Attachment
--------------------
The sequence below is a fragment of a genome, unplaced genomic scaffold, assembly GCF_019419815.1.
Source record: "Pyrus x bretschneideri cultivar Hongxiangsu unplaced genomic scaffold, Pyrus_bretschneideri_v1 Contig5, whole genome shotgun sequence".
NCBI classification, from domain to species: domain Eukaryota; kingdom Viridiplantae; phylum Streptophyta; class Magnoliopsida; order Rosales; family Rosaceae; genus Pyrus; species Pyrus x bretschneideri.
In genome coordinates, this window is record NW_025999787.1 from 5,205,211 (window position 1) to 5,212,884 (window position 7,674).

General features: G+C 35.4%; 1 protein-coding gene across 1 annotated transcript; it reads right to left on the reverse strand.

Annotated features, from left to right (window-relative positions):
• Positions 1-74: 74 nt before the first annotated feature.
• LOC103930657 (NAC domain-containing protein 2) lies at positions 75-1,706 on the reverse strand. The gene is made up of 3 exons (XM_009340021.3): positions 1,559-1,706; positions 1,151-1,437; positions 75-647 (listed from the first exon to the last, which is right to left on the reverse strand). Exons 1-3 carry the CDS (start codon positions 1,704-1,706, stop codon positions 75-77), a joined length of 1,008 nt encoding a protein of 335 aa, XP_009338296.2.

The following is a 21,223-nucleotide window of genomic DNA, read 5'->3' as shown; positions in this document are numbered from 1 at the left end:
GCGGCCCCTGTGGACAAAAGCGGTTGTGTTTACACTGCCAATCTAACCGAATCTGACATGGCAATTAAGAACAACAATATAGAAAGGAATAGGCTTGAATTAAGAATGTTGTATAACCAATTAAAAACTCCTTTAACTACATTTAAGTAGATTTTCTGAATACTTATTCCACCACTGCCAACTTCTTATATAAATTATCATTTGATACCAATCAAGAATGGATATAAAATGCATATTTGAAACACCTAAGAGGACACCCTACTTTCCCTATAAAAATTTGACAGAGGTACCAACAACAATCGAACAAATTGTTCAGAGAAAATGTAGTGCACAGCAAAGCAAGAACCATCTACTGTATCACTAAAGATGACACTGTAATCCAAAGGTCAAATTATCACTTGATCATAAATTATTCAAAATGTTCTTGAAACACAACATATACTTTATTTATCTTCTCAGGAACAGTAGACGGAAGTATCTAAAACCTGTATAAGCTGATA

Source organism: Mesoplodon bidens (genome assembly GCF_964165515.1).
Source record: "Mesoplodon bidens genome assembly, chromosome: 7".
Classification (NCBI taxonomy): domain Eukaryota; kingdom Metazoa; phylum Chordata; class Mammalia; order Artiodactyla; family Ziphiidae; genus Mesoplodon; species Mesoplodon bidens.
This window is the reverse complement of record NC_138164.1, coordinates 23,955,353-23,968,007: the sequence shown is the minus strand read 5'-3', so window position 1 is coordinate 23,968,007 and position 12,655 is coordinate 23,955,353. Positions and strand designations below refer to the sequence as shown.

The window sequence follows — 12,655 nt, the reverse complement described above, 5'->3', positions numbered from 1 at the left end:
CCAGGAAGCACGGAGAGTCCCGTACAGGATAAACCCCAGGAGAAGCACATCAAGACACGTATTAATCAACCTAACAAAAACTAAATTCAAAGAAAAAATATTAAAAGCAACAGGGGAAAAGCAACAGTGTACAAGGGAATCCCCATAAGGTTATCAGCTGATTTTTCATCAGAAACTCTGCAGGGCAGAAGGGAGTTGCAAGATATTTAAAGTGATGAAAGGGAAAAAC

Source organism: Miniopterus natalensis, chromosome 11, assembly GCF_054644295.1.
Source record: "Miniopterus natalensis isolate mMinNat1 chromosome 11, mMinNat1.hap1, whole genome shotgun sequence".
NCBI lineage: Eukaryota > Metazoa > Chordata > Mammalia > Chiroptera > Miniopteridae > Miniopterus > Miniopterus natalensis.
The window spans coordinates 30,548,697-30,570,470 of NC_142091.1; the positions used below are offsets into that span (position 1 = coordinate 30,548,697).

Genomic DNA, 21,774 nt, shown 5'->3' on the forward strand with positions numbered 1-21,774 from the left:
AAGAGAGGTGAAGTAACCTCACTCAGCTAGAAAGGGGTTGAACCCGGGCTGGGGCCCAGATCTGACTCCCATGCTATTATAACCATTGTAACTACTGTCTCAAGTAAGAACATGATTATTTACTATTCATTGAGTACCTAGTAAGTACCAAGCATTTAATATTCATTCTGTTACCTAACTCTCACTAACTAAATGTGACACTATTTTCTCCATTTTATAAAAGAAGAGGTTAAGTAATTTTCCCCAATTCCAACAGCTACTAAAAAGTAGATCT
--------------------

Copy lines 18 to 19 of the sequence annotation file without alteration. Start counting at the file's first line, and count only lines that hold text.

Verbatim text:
Source record: "Miniopterus natalensis isolate mMinNat1 chromosome 11, mMinNat1.hap1, whole genome shotgun sequence".
NCBI lineage: Eukaryota > Metazoa > Chordata > Mammalia > Chiroptera > Miniopteridae > Miniopterus > Miniopterus natalensis.